J.Narvi: So, this is also the area, where the European Union is very active. We have budget support for the agricultural policy just starting and we have skills developing program in agriculture. And we are really thinking on the same line as you are on that. Now, European investor coming to Uzbekistan, what kind of modus operando do you think they will and should seek: fully owned, joint venture, mixed venture?
K.Mangold: This is a very difficult issue, because it always depends on what you need from the very beginning to be successful. If you have, for example, a company here in Uzbekistan which is very strong in manufacturing, if you could add values by bringing this into value chain and by helping this company to be successful by marketing sales process in the international market, it is good to look for a such partner, subject to the fact that it is privatized. I believe, there is a limited appetite to form a joint venture as long as such companies are government owned, sorry state owned. So to privatize these companies has threefold positive effect. One you will have FDI’s. Second, you will bring in technology, because this is one of the key drivers of the future development. And you open then the doors to the world market. So, this is something, where you can have a very good platform if you are starting with joint venture but I believe, most of the companies today are looking for greenfield investment, because it is less complicated and it something where you are managing the whole success factors on your own. I see actually tendency, that people are looking much more for greenfield investments and not so much looking for joint ventures. But it depends as I said, if the company has strong position in the market already, why not. And then you have as well all kind of intelligence strategy, strategic alliances which make such a thing interesting.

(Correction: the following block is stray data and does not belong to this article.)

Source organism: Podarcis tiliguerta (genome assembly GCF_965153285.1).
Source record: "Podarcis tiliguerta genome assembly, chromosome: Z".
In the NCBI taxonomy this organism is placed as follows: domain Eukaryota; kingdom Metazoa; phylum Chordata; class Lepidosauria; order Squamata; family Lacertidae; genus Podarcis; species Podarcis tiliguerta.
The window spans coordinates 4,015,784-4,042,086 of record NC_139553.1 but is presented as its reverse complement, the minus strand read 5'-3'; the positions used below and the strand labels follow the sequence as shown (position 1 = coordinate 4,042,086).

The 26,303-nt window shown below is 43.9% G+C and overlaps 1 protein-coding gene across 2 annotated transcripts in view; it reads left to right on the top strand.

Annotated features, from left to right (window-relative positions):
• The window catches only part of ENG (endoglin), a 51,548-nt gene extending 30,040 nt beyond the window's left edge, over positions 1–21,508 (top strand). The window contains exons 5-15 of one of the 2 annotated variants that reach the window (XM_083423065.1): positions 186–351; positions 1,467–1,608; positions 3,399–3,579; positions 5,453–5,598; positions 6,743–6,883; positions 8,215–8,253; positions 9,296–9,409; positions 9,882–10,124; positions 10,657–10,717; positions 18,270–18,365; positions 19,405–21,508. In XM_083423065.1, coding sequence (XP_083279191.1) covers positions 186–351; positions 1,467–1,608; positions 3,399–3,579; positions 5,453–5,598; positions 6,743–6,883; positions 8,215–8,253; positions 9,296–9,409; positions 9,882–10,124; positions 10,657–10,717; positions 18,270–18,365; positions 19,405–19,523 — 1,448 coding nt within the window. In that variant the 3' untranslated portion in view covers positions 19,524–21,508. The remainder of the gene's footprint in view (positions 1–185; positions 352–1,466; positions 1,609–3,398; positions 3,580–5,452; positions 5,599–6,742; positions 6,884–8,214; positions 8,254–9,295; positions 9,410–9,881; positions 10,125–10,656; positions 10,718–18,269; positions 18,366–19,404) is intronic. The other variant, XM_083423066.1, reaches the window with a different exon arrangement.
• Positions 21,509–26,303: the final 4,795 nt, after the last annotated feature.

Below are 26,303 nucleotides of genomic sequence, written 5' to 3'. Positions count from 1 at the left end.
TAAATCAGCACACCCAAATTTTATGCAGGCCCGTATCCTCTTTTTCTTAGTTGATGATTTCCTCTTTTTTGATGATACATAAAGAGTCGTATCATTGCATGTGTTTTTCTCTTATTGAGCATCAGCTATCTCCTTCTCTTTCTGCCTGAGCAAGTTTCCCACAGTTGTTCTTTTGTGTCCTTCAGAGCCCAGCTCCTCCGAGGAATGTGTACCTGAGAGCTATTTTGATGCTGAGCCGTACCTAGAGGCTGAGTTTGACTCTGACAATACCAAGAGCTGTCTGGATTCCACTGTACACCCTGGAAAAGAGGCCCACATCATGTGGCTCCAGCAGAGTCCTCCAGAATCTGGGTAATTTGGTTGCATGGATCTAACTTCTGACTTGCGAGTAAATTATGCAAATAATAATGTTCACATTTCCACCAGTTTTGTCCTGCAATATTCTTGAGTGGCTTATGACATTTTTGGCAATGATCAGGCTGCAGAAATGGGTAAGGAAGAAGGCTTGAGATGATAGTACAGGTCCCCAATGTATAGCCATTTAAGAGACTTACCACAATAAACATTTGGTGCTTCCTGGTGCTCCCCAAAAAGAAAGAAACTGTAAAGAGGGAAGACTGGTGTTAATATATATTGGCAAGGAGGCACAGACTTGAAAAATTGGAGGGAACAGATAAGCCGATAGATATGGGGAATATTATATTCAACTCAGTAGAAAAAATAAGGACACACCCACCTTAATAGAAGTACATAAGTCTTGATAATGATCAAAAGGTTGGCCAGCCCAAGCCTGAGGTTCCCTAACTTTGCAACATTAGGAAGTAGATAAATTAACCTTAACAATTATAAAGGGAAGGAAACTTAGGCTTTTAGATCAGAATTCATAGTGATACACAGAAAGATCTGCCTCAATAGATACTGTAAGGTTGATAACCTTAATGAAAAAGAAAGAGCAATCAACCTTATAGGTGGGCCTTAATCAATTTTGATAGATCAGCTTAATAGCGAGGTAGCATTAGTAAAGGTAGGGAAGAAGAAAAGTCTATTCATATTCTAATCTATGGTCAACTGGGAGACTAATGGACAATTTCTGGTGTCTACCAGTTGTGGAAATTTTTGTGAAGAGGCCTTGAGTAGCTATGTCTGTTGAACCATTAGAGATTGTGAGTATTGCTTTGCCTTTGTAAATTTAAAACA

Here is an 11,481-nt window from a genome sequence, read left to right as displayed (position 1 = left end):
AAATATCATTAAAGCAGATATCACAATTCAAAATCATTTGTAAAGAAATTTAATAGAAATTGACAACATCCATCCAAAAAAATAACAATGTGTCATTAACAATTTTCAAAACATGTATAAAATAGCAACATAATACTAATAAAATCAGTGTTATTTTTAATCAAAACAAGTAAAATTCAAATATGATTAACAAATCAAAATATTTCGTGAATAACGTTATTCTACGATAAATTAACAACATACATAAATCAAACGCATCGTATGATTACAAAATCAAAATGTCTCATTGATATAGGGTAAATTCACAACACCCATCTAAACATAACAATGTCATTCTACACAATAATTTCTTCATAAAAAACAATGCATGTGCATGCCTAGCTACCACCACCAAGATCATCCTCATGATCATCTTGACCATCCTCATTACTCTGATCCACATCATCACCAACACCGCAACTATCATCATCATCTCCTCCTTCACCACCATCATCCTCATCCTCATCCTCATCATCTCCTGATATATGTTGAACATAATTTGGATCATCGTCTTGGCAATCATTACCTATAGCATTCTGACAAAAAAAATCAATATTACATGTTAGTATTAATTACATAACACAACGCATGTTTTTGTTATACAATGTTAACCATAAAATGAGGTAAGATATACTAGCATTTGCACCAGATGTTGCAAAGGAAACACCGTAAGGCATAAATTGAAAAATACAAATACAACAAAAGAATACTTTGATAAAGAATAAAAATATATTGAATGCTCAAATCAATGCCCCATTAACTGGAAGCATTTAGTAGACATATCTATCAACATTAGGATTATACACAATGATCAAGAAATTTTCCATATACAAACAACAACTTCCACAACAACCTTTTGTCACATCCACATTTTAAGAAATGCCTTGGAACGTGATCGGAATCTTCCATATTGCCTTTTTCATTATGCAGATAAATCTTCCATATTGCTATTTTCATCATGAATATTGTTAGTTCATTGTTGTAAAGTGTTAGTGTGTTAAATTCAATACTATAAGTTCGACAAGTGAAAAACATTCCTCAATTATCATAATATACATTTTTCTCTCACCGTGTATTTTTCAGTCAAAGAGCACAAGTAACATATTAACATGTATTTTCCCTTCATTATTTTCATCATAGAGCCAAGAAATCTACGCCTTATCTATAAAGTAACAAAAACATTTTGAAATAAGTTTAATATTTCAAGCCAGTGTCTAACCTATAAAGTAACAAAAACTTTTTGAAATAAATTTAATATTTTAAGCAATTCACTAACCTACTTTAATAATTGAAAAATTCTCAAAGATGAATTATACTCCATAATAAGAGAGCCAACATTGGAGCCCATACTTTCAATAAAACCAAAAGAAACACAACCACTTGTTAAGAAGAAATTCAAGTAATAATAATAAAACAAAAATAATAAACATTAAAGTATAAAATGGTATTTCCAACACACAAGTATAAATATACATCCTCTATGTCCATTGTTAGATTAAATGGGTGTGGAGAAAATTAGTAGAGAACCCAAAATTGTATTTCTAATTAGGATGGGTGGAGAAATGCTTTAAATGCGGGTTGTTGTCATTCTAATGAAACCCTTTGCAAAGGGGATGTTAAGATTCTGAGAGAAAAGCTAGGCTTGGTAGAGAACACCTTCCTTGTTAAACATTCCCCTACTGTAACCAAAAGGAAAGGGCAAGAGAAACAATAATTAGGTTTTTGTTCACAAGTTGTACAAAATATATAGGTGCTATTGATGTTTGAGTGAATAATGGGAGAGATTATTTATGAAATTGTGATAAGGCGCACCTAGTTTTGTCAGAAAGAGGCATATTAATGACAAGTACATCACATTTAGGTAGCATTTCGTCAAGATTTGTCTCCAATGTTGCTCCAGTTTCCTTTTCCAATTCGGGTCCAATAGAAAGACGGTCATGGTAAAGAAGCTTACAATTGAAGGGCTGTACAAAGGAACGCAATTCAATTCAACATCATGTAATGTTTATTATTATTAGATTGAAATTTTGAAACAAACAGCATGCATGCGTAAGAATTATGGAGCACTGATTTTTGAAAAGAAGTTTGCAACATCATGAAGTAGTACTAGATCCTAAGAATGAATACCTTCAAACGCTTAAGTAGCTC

J.Narvi: And in all this, the role of this new organization, new Association that is being set up, what value added will it bring to this process?